The Constitutional Act of 1791 created two colonies — Upper and Lower Canada — that were intimately linked. Notwithstanding American canals and, later, railways, the reality was that almost everything that was shipped out of Upper Canada had to pass through Lower Canada. Likewise everything coming into Upper Canada from Britain — including a great many immigrants — did so by sailing up the St. Lawrence first. Much of the investment capital available to Upper Canadians came from banks in Montreal, and much of the wealth of the Lower Canadian merchant elite was derived from activities in Upper Canada or even farther west. In terms of government, the two Canadas were separate and autonomous; in practical terms their relationship was close and complicated.
British-American immigrants who came to Canada after the Conquest advocated for the kind of representative institutions they had left behind in the Thirteen Colonies. But an elected assembly of any kind would have been an entirely new experience for the Canadiens, and Governor Carleton delayed. Whether the British thought this was a bad idea in 1765 or not hardly mattered: within a decade they were fighting revolutionaries whose elected institutions were calling for an end to British rule in the Americas. In that context they were loath to extend the right to representative institutions. In 1791 the British changed their mind. Revolutions continued to ring around them, but they nevertheless decided that it was time to introduce representative bodies to Canada.
The new administrations in each of the two newly separated colonies reflected practices developed in Nova Scotia. There was an elected assembly, an appointed legislative council comprising property owners (who were, in practice, men of wealth), and an appointed executive council to advise the governor. The governor general occupied this top tier in Lower Canada, while the lieutenant-governor performed the same task in Upper Canada. While the assemblies were permitted to introduce money bills, nothing could be enacted without the agreement of the governor.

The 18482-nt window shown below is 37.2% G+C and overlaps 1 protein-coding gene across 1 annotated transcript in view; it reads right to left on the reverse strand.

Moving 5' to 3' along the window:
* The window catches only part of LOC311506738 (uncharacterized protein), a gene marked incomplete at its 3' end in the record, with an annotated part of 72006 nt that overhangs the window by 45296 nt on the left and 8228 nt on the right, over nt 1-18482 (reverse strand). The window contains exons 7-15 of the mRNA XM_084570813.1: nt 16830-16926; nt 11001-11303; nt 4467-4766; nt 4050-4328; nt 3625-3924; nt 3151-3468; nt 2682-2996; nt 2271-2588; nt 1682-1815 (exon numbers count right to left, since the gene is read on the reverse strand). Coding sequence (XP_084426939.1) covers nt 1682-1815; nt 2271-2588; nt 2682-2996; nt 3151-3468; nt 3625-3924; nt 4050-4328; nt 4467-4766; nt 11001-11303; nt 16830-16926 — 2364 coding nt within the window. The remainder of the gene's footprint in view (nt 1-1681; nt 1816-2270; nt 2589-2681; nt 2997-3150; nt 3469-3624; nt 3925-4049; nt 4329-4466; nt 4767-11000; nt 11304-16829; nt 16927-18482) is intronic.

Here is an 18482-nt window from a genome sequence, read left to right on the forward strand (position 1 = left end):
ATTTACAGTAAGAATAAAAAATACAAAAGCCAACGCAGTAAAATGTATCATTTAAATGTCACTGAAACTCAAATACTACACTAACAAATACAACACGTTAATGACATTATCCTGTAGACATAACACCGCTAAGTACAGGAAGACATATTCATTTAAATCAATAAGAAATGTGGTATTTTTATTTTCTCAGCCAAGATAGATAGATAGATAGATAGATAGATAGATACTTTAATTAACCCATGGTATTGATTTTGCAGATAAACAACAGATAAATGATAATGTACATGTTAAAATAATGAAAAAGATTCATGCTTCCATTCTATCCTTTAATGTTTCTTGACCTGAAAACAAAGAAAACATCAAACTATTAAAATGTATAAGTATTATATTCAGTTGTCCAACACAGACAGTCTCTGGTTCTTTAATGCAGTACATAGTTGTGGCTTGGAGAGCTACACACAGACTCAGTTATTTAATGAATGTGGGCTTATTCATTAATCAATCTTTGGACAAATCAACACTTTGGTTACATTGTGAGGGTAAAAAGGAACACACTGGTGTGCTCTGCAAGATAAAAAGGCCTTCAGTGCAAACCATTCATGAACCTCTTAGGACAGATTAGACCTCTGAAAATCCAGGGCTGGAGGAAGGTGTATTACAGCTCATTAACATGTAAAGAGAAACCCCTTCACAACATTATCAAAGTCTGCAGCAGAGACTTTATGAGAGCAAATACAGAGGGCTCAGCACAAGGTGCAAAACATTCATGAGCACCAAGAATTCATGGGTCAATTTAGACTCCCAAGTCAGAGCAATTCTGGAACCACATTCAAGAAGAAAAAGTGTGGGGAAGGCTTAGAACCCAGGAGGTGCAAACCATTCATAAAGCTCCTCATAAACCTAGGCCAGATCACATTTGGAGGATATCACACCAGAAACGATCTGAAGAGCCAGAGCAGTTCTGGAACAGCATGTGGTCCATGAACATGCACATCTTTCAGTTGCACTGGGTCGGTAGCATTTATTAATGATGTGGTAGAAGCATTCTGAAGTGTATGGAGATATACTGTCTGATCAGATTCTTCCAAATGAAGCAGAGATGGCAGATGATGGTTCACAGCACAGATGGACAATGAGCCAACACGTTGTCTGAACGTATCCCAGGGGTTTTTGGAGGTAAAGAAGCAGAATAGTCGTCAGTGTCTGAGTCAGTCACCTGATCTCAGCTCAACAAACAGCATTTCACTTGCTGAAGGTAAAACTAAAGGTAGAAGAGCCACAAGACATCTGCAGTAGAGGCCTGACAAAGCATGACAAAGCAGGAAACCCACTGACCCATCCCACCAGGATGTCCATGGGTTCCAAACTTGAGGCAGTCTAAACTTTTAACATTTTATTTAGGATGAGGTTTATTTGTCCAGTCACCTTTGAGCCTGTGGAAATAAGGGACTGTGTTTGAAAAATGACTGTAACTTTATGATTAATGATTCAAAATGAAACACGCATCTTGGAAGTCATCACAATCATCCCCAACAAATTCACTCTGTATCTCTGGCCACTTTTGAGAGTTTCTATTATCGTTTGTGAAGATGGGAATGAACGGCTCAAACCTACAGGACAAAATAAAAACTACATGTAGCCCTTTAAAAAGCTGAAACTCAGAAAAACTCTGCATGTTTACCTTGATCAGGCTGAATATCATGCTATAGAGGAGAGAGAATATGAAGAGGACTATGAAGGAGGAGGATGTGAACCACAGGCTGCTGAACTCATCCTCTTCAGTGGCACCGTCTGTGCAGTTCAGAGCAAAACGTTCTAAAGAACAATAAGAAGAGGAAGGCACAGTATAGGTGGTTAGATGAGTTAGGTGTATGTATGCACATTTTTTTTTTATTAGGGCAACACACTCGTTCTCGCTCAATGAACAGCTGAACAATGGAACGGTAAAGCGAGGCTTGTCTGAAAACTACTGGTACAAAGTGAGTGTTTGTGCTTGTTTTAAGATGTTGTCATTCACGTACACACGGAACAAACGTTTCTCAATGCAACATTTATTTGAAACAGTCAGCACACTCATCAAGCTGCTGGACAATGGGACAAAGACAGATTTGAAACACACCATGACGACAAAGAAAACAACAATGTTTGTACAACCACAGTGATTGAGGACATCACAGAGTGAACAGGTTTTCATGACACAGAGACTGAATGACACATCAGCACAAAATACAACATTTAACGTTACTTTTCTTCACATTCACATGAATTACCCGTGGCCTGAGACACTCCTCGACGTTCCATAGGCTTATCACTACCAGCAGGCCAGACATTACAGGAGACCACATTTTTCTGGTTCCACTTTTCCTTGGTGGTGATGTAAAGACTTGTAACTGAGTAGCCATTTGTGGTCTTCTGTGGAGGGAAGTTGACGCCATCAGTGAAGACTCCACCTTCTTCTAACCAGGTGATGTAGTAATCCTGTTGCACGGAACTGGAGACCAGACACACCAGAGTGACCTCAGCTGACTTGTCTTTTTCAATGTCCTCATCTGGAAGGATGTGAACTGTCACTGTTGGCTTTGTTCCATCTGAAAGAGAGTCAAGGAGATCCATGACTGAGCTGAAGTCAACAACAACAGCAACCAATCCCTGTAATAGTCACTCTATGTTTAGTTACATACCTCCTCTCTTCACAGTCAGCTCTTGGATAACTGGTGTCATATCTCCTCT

The assemblies soon found themselves in a difficult situation: if they were ineffective they could be voted out by the electorate, but they lacked access to the levers of power to become effective. By contrast, both the councils were populated by men appointed for life. They could not be dismissed by anyone other than the governor himself. The executive council, which advised the governor directly, was for all intents and purposes the real local authority.
Opposition to this arrangement was not slow in coming but it was for many years easily repressed.
- Despite being separate colonies, Upper and Lower Canada were closely linked economically and politically.